An alternate way to do the mapping which is faster than the procedure described above is to just implement the heuristic and omit the Simulated Annealing step. This heuristic works reasonably well in most cases and generates maps that are close to optimal.

For two applications (SAGE and UMT2000) the simulated annealing and heuristic maps were tested against the default map (rank order). The results of this are described in the paper that is attached in Tables 2 and 3. Compared to the default (rank-order) map, the optimized maps using the procedures in this disclosure were found to reduce the total free energy by factors of 1.5 and 2.5 for SAGE on 256 and 2048 nodes and by a factor of 1.6 for UMT2000 on 256 and 1024 nodes.

To summarize, the computer-implemented method optimizes the mapping of the MPI (Message Passing Interface) asks for a software application across the nodes of a parallel computer for an arbitrary communication network connecting the nodes. The method takes as input the communications map of the software application in the form of a list with the amount of data communicated by each MPI tasks in the application to every other MPI task in the application. It then computes the optimal map of this communication map to a given network of nodes on a target computer by mathematically minimizing an appropriate inter node communication cost function to produce a mapping of the MPI tasks to the nodes of the target computer to minimize the cost function. The goal of the mapping is to reduce the total time to communicate the data between nodes in the original software application.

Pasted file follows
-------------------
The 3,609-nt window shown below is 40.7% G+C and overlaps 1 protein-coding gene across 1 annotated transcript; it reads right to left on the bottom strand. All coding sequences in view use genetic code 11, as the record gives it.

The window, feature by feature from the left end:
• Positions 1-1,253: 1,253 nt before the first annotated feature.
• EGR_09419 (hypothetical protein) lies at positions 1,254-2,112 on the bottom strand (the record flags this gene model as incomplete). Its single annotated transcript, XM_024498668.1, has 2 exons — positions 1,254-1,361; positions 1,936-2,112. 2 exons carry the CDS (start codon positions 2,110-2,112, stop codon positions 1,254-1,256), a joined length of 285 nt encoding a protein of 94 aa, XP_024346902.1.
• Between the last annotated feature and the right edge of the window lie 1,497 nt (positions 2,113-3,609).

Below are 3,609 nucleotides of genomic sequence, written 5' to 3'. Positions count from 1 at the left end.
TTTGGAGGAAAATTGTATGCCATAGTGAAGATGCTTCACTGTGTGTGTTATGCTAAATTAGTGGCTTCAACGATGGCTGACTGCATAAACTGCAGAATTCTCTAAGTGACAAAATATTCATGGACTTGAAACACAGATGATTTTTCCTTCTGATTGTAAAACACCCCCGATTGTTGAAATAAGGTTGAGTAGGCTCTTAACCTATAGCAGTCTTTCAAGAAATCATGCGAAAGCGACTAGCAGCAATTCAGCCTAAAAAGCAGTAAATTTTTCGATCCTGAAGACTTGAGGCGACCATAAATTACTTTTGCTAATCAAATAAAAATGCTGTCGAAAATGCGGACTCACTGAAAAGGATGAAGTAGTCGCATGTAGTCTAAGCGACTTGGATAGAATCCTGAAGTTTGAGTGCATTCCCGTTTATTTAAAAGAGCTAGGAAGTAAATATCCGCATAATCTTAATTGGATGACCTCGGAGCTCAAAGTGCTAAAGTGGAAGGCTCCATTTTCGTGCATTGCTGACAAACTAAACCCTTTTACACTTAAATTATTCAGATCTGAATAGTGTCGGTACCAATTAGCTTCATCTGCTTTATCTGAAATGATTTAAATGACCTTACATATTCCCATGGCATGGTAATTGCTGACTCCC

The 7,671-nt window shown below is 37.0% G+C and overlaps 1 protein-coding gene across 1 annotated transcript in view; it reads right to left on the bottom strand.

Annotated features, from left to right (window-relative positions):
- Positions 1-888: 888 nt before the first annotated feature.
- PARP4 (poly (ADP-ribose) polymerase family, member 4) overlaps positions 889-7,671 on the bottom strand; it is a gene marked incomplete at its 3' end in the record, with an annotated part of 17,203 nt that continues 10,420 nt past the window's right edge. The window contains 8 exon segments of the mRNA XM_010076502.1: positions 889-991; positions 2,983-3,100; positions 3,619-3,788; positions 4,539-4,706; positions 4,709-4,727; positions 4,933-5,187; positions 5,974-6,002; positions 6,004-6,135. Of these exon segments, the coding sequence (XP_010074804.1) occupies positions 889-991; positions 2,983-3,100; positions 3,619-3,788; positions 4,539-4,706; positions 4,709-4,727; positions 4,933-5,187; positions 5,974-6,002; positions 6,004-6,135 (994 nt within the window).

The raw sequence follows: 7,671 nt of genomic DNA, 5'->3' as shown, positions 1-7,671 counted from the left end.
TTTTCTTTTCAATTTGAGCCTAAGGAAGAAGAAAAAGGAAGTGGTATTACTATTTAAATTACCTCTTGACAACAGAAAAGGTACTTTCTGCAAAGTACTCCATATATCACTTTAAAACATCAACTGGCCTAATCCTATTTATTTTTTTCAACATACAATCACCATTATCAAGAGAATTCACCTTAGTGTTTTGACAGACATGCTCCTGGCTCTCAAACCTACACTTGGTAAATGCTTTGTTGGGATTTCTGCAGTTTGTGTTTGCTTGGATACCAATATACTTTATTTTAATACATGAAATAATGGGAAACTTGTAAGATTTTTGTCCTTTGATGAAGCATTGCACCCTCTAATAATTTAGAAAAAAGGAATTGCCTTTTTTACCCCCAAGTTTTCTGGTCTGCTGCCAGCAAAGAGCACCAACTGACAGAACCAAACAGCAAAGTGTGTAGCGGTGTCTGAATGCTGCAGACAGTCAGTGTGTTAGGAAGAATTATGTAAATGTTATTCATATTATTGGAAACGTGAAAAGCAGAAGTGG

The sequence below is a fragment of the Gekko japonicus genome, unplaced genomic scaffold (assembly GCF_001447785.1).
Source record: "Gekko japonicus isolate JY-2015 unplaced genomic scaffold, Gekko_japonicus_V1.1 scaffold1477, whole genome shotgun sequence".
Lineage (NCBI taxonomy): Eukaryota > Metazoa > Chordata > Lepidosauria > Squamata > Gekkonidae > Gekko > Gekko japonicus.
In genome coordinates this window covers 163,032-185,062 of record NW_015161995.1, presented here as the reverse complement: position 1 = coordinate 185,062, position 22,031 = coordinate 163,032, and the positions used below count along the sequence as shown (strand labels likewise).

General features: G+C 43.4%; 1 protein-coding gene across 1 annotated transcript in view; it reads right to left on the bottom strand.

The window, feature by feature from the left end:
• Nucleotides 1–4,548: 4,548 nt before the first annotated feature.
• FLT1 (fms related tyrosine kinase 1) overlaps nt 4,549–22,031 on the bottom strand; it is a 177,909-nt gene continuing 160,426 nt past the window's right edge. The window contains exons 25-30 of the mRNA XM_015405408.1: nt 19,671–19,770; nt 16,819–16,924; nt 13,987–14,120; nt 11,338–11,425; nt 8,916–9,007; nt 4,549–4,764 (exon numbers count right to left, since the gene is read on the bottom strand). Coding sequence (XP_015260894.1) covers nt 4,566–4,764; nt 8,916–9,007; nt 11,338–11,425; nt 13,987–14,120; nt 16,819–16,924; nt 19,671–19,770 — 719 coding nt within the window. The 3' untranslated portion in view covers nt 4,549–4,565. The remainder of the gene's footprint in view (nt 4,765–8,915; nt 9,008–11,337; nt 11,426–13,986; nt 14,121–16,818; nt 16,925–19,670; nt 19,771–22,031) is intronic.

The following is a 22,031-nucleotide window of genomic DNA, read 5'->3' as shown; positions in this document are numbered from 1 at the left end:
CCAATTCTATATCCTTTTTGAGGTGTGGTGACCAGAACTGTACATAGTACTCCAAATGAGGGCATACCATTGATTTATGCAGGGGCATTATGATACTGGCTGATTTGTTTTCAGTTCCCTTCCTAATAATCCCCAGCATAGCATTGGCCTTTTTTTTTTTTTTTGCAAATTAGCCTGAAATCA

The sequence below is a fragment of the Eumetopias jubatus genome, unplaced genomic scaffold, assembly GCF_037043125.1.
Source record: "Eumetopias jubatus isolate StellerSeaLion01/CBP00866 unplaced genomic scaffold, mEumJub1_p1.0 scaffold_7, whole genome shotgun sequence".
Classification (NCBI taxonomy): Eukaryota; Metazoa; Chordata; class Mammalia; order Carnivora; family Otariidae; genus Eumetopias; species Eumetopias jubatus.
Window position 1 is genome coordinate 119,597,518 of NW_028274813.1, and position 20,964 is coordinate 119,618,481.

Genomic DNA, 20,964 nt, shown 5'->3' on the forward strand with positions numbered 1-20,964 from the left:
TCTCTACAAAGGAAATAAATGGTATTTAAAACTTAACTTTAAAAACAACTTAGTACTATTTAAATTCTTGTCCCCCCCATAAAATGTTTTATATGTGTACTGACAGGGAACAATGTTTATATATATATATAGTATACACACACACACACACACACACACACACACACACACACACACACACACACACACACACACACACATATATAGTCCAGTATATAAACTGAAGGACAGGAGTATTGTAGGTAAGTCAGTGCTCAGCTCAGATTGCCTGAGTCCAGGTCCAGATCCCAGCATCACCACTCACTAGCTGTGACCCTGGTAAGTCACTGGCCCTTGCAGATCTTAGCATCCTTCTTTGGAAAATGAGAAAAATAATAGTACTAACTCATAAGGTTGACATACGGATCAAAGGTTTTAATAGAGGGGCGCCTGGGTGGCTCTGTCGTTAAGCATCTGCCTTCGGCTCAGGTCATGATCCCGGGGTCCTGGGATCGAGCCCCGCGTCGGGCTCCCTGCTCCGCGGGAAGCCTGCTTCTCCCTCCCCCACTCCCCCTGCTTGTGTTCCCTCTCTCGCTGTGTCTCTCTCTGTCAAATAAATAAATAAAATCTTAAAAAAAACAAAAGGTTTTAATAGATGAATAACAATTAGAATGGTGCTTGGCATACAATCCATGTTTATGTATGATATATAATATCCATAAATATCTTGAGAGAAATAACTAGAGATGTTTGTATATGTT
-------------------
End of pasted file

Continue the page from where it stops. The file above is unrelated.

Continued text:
BRIEF DESCRIPTION OF THE DRAWINGS

The accompanying figures, where like reference numerals refer to identical or functionally similar elements throughout the separate views and which together with the detailed description below are incorporated in and form part of the specification, serve to further illustrate various embodiments and to explain various principles and advantages all in accordance with the present invention.

FIG. 1 is a plot of a structure of the communications matrix C(i, j) for an example problem solved according to the present invention.

FIG. 2 is a plot illustrating the evolution of the normalized Free Energy for an example run of the Simulated Annealing algorithm according to the present invention.

FIG. 3 is a plot of the values of normalized Free Energy achieved at the tail end of each fixed/3 segment for the same run, according to the present invention.

FIGS. 4, 5 and 6 are the communication maps for the Cubic, SAGE and UMT2000 software applications respectively for an 8×8×8 problem, however it is important to note that. these are merely illustrative examples of the input maps that can be implemented on an arbitrary computer network using the present invention.

FIG. 7 is a plot illustrating a typical convergence curve, generated by the divide and conquer approach, according to the present invention.

FIG. 8 is a plot of the improvement factor in cost function and actual runtime communication time for the mappings, according to the present invention for the application SAGE.

FIG. 9 depicts a small portion of a three-dimensional torus geometry interconnecting 8 computing nodes out of a typical base torus configuration of 512 computing nodes, upon which the present invention has been shown to be used advantageously.